• SIMPLE IRA – A SIMPLE IRA is a good option for larger businesses and those with employees because employees can make their own contributions. However, employers are generally required to make matching contributions.
  • Roth IRA – A Roth IRA lets you set aside after-tax income for retirement. This option is best for those who think they’ll be in a higher tax bracket when they retirement. However, there are income limits on who is eligible and the contribution limits are lower than a Keogh plan.

If you have an existing Keogh plan but decide that one of these other plans is a better choice for you, you can usually rollover assets to the new plan. Make sure you contact your plan provider and complete your rollover within the specified time frame (usually 60 days) to avoid being taxed for early withdrawal.

Usually, it’s also possible to have multiple retirement plans. For instance, you can have a Keogh plan and an IRA. However, there might be additional limits on how much you can contribute to each plan.

keogh plan

How to Set Up a Keogh Plan

In order to set up a Keogh plan, you must work with a plan administrator who provides these types of plans. Banks, insurance companies, private brokers, independent administrators, law firms, and accounting firms provide Keogh plans. You must hire an actuary for a defined-benefit plan.

In general, you must establish a Keogh plan by December 31 of the year that you want the plan to take effect, and make your initial contributions by April 15 of the following year. If you qualify for an extension on filing your tax return, that also gives you more time to fund your Keogh plan.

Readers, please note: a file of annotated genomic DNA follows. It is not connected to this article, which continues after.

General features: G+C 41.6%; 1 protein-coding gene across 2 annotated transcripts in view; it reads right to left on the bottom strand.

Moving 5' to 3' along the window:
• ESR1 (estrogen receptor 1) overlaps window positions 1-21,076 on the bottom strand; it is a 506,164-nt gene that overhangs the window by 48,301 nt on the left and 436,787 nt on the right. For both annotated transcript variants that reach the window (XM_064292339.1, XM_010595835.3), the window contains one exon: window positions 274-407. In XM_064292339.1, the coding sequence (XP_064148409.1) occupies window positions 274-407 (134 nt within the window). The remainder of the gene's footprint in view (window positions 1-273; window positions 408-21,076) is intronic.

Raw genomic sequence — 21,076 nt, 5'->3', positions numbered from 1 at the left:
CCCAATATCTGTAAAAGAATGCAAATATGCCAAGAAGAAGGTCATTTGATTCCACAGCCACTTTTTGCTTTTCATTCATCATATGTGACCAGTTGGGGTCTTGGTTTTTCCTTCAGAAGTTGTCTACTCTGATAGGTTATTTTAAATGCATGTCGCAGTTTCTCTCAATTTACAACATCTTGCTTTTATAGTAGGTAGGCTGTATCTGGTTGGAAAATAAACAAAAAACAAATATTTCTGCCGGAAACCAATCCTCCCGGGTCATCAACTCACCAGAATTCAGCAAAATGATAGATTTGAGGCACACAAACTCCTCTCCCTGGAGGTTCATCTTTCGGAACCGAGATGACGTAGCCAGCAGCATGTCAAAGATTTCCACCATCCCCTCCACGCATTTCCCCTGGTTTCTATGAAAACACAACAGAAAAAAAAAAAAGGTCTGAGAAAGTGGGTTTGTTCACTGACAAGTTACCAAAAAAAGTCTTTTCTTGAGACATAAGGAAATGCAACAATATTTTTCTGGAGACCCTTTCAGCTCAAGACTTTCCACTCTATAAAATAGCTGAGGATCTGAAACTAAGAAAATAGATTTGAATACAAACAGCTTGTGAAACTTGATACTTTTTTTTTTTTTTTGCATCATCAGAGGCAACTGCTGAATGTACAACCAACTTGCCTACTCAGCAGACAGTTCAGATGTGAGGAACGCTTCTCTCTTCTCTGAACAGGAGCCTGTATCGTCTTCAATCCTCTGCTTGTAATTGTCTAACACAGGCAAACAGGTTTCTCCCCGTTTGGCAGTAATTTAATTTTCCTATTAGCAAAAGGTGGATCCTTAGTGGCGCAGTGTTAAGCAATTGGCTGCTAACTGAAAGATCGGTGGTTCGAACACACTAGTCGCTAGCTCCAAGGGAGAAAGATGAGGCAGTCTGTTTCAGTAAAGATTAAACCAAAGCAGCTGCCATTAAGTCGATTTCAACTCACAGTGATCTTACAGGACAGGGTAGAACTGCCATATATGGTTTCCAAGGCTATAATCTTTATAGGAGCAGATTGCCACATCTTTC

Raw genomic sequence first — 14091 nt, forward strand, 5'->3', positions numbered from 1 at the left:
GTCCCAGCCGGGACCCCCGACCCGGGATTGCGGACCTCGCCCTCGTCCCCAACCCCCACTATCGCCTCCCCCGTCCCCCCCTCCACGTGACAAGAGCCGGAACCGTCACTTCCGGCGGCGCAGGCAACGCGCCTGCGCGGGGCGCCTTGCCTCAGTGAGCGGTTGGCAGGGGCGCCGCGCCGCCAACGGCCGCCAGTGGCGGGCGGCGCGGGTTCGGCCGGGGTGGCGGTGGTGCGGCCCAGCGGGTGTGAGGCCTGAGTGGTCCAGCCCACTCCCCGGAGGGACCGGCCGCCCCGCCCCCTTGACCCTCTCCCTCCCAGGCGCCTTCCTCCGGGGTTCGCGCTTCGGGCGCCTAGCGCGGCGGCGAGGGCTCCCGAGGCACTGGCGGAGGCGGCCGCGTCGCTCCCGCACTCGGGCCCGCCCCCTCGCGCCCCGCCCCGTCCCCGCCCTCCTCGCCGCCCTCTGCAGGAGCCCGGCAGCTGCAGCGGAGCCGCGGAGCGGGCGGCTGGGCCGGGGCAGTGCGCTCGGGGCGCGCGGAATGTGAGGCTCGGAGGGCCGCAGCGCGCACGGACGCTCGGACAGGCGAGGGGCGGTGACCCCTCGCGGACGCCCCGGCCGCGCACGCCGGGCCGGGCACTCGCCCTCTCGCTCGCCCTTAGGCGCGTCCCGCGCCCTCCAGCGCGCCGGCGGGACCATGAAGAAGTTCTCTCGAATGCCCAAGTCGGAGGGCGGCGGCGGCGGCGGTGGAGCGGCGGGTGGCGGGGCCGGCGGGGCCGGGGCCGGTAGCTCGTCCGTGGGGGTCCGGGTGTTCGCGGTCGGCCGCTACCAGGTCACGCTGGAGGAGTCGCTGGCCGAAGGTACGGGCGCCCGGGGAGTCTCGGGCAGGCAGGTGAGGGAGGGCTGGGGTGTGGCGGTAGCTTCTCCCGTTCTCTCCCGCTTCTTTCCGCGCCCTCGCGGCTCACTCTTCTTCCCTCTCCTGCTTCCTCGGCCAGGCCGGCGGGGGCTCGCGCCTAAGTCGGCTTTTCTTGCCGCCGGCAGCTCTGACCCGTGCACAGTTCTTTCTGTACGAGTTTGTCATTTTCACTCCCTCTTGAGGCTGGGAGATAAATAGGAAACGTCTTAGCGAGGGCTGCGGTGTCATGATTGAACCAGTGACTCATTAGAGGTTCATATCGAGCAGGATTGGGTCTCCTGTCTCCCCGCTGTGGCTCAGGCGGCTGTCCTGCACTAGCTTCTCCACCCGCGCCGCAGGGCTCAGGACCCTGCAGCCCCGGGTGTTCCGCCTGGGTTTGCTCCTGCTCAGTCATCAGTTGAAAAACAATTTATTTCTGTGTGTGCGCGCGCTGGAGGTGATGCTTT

Anyone with a Keogh plan must file Form 5500 with the IRS each year.

Bottom Line: Is a Keogh Plan Right for You?

The main reason that small business owners select a Keogh plan is that they have high contribution and deduction limits. These limits are based on percentages of net profit, however, which means that you’ve already deducted self-employment tax and contributions to employee retirement funds, so these amounts aren’t as attractive as they initially seem.

In addition, Keogh accounts are expensive to establish and to maintain. These plans require complicated IRS paperwork yearly and incur costly annual fees. To get it right, you need to enlist the assistance of an accountant or other tax professional.

If your business has any employees, the law requires that you allow them to participate in your Keogh plan. Unlike other qualified plans, however, the employer is the sole investor; the employee contributes nothing to the plan. While you can deduct from your own tax burden the contributions that you make to your Keogh account on your employees’ behalf, you’ll still foot their entire retirement bill.

Finally, if you create a Keogh account, your financial information becomes public record. Most small businesses aren’t ready to air their financial dirty laundry, and understandably so.

Thus, if you’re the sole employee of your company, you’re well-to-do, and you desire to save more money at a faster rate—perhaps because you plan to retire soon—the Keogh account is a good choice for you. For most individuals, however, the disadvantages of a Keogh plan outweigh the advantages—which is why you rarely see them discussed in retirement planning today.

Article Sources:

  1. “Retirement Topics: Exceptions to Tax on Early Distributions
Elizabeth Kellogg
Contributing Writer at Fundera

Elizabeth Kellogg

Elizabeth is a marketing and communications consultant who specializes in expansion, strategy, and branding. With a background in ecommerce, tech, and lifestyle, she’s written and managed digital media campaigns for websites and corporations including Glamour and Amazon. You can follow her on LinkedIn.

Read Full Author Bio


QuickBooks Online

Smarter features made for your business. Buy today and save 50% off for the first 3 months.